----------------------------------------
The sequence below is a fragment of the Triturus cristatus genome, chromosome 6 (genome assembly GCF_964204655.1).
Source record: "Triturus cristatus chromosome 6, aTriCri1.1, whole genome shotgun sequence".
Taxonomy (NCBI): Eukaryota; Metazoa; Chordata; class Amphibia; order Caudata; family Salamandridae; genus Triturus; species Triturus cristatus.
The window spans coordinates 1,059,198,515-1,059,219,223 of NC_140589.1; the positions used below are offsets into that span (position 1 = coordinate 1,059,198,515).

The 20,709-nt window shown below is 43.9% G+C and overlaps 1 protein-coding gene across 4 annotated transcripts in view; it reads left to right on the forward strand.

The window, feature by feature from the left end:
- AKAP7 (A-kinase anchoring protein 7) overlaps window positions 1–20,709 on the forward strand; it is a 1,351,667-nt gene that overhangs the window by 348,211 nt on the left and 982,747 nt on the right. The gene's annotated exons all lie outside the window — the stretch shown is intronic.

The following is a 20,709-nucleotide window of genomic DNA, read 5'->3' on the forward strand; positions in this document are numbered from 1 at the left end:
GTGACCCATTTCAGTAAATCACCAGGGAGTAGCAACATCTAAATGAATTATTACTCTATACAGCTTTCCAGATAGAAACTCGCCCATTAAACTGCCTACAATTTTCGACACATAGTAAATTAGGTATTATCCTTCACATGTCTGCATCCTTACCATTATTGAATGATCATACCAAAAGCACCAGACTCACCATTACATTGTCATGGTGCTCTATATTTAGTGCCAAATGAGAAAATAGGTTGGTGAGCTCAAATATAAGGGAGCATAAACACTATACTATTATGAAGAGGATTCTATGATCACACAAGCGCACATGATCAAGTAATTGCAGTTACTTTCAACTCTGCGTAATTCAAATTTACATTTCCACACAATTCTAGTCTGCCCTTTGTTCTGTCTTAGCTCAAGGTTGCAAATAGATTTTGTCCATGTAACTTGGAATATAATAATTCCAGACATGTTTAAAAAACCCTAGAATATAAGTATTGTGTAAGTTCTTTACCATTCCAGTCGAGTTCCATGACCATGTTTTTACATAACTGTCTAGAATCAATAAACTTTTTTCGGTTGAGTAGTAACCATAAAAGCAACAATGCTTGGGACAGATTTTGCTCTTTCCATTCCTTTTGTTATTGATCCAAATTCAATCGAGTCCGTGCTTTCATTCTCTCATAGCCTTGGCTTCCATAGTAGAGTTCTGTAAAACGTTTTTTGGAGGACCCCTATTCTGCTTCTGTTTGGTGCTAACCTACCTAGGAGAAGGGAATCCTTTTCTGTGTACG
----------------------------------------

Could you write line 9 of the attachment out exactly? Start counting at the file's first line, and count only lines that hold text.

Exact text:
GTGACCCATTTCAGTAAATCACCAGGGAGTAGCAACATCTAAATGAATTATTACTCTATACAGCTTTCCAGATAGAAACTCGCCCATTAAACTGCCTACAATTTTCGACACATAGTAAATTAGGTATTATCCTTCACATGTCTGCATCCTTACCATTATTGAATGATCATACCAAAAGCACCAGACTCACCATTACATTGTCATGGTGCTCTATATTTAGTGCCAAATGAGAAAATAGGTTGGTGAGCTCAAATATAAGGGAGCATAAACACTATACTATTATGAAGAGGATTCTATGATCACACAAGCGCACATGATCAAGTAATTGCAGTTACTTTCAACTCTGCGTAATTCAAATTTACATTTCCACACAATTCTAGTCTGCCCTTTGTTCTGTCTTAGCTCAAGGTTGCAAATAGATTTTGTCCATGTAACTTGGAATATAATAATTCCAGACATGTTTAAAAAACCCTAGAATATAAGTATTGTGTAAGTTCTTTACCATTCCAGTCGAGTTCCATGACCATGTTTTTACATAACTGTCTAGAATCAATAAACTTTTTTCGGTTGAGTAGTAACCATAAAAGCAACAATGCTTGGGACAGATTTTGCTCTTTCCATTCCTTTTGTTATTGATCCAAATTCAATCGAGTCCGTGCTTTCATTCTCTCATAGCCTTGGCTTCCATAGTAGAGTTCTGTAAAACGTTTTTTGGAGGACCCCTATTCTGCTTCTGTTTGGTGCTAACCTACCTAGGAGAAGGGAATCCTTTTCTGTGTACG